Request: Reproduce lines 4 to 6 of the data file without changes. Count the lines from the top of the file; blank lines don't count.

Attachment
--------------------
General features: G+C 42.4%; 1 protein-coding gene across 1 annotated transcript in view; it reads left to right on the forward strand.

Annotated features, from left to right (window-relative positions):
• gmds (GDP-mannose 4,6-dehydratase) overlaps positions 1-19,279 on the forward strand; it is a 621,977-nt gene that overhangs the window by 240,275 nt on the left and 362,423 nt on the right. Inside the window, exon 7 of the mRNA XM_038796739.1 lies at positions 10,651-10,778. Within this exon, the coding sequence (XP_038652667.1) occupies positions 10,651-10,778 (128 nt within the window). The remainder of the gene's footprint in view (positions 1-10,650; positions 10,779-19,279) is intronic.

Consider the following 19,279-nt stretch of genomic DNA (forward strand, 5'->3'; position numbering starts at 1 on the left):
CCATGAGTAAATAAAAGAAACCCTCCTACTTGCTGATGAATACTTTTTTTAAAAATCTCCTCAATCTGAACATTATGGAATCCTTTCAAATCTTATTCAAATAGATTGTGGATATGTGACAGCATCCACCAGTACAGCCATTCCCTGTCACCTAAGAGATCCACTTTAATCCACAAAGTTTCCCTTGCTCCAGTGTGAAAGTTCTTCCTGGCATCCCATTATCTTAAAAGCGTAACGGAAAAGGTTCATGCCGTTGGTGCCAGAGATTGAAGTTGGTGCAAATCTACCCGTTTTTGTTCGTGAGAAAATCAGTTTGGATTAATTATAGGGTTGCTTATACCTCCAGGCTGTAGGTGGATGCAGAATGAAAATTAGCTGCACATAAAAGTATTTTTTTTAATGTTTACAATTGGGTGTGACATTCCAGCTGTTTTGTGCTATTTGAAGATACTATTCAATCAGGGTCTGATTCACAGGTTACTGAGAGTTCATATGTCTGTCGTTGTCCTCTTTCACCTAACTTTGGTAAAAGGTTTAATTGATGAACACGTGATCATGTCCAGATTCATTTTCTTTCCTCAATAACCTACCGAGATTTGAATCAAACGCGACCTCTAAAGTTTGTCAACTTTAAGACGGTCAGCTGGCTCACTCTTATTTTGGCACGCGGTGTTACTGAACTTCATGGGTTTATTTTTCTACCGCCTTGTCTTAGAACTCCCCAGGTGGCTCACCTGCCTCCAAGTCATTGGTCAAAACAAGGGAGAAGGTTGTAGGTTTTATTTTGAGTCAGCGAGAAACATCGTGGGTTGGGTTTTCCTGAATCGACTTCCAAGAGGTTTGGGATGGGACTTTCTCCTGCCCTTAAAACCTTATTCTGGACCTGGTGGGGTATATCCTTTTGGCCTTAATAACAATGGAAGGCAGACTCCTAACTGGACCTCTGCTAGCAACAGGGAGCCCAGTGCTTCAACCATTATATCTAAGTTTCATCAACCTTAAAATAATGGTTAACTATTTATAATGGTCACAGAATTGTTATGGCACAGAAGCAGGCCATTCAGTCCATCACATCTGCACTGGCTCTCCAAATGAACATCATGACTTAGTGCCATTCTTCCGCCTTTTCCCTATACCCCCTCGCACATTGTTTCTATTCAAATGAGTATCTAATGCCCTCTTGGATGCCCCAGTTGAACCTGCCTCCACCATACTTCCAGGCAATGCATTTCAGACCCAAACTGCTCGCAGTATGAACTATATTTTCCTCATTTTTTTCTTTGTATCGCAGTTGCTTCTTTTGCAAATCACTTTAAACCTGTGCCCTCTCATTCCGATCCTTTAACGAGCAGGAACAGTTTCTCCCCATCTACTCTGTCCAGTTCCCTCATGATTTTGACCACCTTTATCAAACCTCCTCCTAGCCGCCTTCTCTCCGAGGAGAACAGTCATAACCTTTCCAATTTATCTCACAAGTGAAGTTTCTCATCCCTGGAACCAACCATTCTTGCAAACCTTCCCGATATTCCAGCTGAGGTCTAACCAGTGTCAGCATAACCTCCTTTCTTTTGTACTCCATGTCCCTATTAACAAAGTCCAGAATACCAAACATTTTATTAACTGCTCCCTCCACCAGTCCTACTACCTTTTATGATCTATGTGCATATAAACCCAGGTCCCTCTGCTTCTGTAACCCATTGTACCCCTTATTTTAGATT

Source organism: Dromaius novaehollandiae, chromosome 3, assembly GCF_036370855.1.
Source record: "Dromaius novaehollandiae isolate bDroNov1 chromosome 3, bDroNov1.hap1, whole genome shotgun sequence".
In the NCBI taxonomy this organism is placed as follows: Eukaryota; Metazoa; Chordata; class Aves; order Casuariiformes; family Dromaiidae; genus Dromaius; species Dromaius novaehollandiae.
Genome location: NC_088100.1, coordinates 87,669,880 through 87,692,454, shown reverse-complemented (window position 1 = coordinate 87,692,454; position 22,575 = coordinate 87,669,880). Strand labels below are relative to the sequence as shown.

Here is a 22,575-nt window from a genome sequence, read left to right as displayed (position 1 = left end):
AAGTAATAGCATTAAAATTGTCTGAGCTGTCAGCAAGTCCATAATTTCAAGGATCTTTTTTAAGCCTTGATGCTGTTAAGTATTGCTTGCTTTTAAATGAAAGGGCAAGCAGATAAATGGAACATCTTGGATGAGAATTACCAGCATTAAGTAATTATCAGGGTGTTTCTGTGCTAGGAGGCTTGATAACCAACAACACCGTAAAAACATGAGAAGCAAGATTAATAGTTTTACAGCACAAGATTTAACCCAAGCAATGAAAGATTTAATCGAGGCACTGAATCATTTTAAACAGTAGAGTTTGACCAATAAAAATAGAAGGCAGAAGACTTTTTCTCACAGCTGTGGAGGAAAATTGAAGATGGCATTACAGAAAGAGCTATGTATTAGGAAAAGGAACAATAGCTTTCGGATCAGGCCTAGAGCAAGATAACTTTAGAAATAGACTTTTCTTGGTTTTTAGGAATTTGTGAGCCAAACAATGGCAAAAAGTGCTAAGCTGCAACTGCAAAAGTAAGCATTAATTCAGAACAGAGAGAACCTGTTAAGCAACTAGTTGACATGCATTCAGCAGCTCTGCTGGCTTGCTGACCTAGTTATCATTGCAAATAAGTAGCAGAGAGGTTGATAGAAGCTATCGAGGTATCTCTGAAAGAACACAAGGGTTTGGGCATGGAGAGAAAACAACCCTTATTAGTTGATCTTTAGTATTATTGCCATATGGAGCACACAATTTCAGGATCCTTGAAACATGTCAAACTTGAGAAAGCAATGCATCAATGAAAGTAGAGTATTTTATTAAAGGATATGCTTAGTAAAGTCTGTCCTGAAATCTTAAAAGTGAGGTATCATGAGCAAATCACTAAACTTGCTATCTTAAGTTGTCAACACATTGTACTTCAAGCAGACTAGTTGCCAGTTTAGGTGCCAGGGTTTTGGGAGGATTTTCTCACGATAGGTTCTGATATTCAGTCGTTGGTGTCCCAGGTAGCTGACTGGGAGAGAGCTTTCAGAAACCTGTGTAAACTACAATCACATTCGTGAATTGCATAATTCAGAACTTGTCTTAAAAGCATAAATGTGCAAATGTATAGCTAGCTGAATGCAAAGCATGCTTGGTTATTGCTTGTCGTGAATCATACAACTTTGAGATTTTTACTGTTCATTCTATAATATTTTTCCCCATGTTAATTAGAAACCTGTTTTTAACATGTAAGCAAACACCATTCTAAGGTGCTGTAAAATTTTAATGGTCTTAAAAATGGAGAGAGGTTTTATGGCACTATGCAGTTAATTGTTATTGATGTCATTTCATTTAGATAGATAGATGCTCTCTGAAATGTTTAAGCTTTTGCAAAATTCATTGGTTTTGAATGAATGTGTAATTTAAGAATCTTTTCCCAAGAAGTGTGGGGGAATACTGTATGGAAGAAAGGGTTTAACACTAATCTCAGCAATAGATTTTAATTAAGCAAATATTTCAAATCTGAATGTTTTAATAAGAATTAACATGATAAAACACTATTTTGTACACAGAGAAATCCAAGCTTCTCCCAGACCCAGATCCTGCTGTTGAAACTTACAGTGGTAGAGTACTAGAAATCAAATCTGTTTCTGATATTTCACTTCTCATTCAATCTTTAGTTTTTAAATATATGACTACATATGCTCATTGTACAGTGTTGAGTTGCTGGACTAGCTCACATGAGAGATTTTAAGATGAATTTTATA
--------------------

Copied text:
Consider the following 19,279-nt stretch of genomic DNA (forward strand, 5'->3'; position numbering starts at 1 on the left):
CCATGAGTAAATAAAAGAAACCCTCCTACTTGCTGATGAATACTTTTTTTAAAAATCTCCTCAATCTGAACATTATGGAATCCTTTCAAATCTTATTCAAATAGATTGTGGATATGTGACAGCATCCACCAGTACAGCCATTCCCTGTCACCTAAGAGATCCACTTTAATCCACAAAGTTTCCCTTGCTCCAGTGTGAAAGTTCTTCCTGGCATCCCATTATCTTAAAAGCGTAACGGAAAAGGTTCATGCCGTTGGTGCCAGAGATTGAAGTTGGTGCAAATCTACCCGTTTTTGTTCGTGAGAAAATCAGTTTGGATTAATTATAGGGTTGCTTATACCTCCAGGCTGTAGGTGGATGCAGAATGAAAATTAGCTGCACATAAAAGTATTTTTTTTAATGTTTACAATTGGGTGTGACATTCCAGCTGTTTTGTGCTATTTGAAGATACTATTCAATCAGGGTCTGATTCACAGGTTACTGAGAGTTCATATGTCTGTCGTTGTCCTCTTTCACCTAACTTTGGTAAAAGGTTTAATTGATGAACACGTGATCATGTCCAGATTCATTTTCTTTCCTCAATAACCTACCGAGATTTGAATCAAACGCGACCTCTAAAGTTTGTCAACTTTAAGACGGTCAGCTGGCTCACTCTTATTTTGGCACGCGGTGTTACTGAACTTCATGGGTTTATTTTTCTACCGCCTTGTCTTAGAACTCCCCAGGTGGCTCACCTGCCTCCAAGTCATTGGTCAAAACAAGGGAGAAGGTTGTAGGTTTTATTTTGAGTCAGCGAGAAACATCGTGGGTTGGGTTTTCCTGAATCGACTTCCAAGAGGTTTGGGATGGGACTTTCTCCTGCCCTTAAAACCTTATTCTGGACCTGGTGGGGTATATCCTTTTGGCCTTAATAACAATGGAAGGCAGACTCCTAACTGGACCTCTGCTAGCAACAGGGAGCCCAGTGCTTCAACCATTATATCTAAGTTTCATCAACCTTAAAATAATGGTTAACTATTTATAATGGTCACAGAATTGTTATGGCACAGAAGCAGGCCATTCAGTCCATCACATCTGCACTGGCTCTCCAAATGAACATCATGACTTAGTGCCATTCTTCCGCCTTTTCCCTATACCCCCTCGCACATTGTTTCTATTCAAATGAGTATCTAATGCCCTCTTGGATGCCCCAGTTGAACCTGCCTCCACCATACTTCCAGGCAATGCATTTCAGACCCAAACTGCTCGCAGTATGAACTATATTTTCCTCATTTTTTTCTTTGTATCGCAGTTGCTTCTTTTGCAAATCACTTTAAACCTGTGCCCTCTCATTCCGATCCTTTAACGAGCAGGAACAGTTTCTCCCCATCTACTCTGTCCAGTTCCCTCATGATTTTGACCACCTTTATCAAACCTCCTCCTAGCCGCCTTCTCTCCGAGGAGAACAGTCATAACCTTTCCAATTTATCTCACAAGTGAAGTTTCTCATCCCTGGAACCAACCATTCTTGCAAACCTTCCCGATATTCCAGCTGAGGTCTAACCAGTGTCAGCATAACCTCCTTTCTTTTGTACTCCATGTCCCTATTAACAAAGTCCAGAATACCAAACATTTTATTAACTGCTCCCTCCACCAGTCCTACTACCTTTTATGATCTATGTGCATATAAACCCAGGTCCCTCTGCTTCTGTAACCCATTGTACCCCTTATTTTAGATT

Source organism: Dromaius novaehollandiae, chromosome 3, assembly GCF_036370855.1.